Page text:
Home Energy Efficiency Checklist and Tips

Table Of Contents


Home Energy is part of a series of Efficiency Checklists and Topics that can help you to assess all areas of your farming operation for energy efficiency and find ideas to save energy and reduce costs. For links to other articles in the Efficiency Checklists and Topics series, see Additional Resources at the end of this article.


Farm Home Energy

Home air leaks. Image from ENERGY STAR.gov

The farm home is the structure most used on the farm throughout the year. Homes should be insulated and sealed properly to keep energy use to a minimum during both the heating and cooling seasons.

Questions to Ask:

  • Is ceiling insulation adequate?
  • Are windows sealed to restrict air movement?
  • Do you have double or triple glazing on all windows?
  • Is insulation placed to the eave and in the corners of the attic?
  • Is the attic space vented with eave and gable or roof vents?
  • Is the air conditioner properly sized for the home?
  • Do you have insulation on the basement walls from the floor joists to at least 4 feet below ground level?
  • Do you have a vapor barrier on the warm side of the wall and ceiling insulation?
  • Is your furnace or boiler more than 20 years old?
  • Was your refrigerator manufactured before 1993?
  • Are you using a programmable thermostat or thermostat setbacks?
  • Do you have trees or vegetation planted that provide shade in the summer and a windbreak in the winter?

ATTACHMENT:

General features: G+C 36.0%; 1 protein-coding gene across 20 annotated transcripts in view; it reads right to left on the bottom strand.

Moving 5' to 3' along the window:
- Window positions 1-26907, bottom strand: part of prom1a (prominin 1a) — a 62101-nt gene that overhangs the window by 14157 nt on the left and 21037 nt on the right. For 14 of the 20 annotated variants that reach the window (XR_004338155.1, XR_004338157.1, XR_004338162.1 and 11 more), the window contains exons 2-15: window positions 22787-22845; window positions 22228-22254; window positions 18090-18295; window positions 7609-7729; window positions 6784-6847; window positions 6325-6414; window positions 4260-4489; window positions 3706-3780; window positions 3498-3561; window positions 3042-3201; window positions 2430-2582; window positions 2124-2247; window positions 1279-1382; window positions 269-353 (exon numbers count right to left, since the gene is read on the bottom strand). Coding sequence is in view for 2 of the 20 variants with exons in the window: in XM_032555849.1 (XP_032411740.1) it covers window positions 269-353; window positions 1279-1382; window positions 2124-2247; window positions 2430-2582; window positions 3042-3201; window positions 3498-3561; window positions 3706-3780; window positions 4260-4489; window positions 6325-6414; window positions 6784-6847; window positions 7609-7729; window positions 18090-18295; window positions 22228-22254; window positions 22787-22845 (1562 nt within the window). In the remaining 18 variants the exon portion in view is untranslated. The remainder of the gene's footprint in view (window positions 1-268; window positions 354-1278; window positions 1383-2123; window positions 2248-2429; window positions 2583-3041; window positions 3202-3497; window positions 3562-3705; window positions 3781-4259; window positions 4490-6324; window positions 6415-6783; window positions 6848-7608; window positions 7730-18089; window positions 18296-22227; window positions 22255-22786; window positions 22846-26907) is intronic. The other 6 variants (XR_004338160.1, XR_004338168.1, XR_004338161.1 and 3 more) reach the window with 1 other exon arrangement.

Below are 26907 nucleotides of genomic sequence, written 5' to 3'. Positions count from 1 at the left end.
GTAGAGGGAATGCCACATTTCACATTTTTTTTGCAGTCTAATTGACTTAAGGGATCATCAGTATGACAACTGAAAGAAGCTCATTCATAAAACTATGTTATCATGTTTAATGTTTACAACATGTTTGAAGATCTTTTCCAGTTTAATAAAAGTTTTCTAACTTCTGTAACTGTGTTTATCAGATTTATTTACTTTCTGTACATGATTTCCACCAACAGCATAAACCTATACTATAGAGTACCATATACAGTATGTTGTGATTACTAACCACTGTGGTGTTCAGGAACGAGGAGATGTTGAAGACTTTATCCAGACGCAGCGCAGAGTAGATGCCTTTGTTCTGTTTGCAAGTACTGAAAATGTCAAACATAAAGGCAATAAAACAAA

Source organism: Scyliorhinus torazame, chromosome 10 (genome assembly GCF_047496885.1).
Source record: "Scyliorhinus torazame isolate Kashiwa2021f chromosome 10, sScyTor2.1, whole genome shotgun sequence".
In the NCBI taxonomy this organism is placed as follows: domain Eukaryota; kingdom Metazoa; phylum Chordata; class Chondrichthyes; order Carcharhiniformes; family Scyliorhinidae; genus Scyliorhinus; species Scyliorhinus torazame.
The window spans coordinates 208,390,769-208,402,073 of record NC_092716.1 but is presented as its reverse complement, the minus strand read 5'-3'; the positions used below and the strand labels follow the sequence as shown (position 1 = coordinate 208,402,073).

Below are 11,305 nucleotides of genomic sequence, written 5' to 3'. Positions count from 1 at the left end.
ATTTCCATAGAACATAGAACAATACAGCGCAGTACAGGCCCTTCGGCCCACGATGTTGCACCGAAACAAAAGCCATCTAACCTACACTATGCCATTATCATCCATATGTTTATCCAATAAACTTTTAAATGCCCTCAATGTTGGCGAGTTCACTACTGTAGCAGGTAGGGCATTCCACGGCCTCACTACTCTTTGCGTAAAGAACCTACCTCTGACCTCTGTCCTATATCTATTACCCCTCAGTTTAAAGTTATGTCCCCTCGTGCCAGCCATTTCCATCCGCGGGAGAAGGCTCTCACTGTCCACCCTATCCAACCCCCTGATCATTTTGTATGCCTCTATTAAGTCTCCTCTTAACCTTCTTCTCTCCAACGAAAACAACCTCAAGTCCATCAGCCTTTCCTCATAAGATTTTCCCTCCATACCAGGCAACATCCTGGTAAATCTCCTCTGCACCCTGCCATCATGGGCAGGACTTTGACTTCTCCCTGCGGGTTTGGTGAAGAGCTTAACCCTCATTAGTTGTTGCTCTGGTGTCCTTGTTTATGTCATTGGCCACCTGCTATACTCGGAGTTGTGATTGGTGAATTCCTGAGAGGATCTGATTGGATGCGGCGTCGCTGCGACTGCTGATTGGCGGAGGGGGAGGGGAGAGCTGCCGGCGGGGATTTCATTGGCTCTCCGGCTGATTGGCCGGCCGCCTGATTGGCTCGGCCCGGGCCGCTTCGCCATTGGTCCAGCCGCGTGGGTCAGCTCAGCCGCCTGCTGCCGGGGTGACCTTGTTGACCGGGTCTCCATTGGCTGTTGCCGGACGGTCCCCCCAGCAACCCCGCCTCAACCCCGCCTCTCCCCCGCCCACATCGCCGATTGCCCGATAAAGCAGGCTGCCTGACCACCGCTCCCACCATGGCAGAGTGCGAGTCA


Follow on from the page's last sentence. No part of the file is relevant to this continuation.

• Will your improvements pay for themselves in energy savings?

Facts and Actions: Farm Home Energy

  • Recommended Home Insulation Levels depend on where a person lives. General recommendations call for a minimum R-value of 30 in southern climates to 50 in northern climates for the ceiling and at least R-values of 15 in southern climates and R-21 in northern climates in the walls. The Department of Energy’s Energy-Star Home program recommends increasing attic/ceiling insulation to R-60 for all zones and adding R-5 insulating wall sheathing beneath siding (1-inch foam board) when re-siding any home to reduce heat loss and heating bills. As a rough estimation, blown-in or fiberglass insulation has an R-value of 3.3 per inch of insulation and foam board insulation has an R-value of 5 per inch of thickness.
  • Be sure to provide an air space between the eave inlets and the attic space. Blown-in insulation can easily fill between the roof joists, limiting air movement from the eave to the attic. Vents (air chutes) are available that can be installed between the roof joists that will help maintain space for air movement.
  • The attic space needs to be ventilated with eave and roof or gable vents to keep heat from building up under the roof deck. Heat under the roof in the winter is the major cause of ice dam formation on a roof.
  • Air infiltration is a major energy waster. To limit this, install caulk between the window frame and the siding. Place a wind retardant barrier or house wrap under the siding. Caulk or foam around any wall switches or outlets between the box and the wall board and any holes in the box.
  • Add weather stripping around the edges of all doors to produce a good seal with the frame. Replace worn weather stripping.
  • All windows should be double- or triple-glazed. A single-glazed window will have an R-value of about 0.9. A double-glazed window with an inert gas between panes will have an R-value of between 3.0 and 4.0, reducing the heat loss by 60 to 75%.
  • Basement walls made of concrete or concrete blocks are poor insulators. Any part of the wall that extends above ground and 4 feet below the soil surface loses a considerable amount of heat. This occurs even if the basement is “not” heated. Install 2 inches of an extruded foam board on the walls extending at least 4 feet below ground level and to the bottom of the wall if the basement is not insulated on the inside. The foam board should be protected from sunlight and physical damage on the exterior with sliding, concrete coating (stucco) or a rubber or plastic membrane.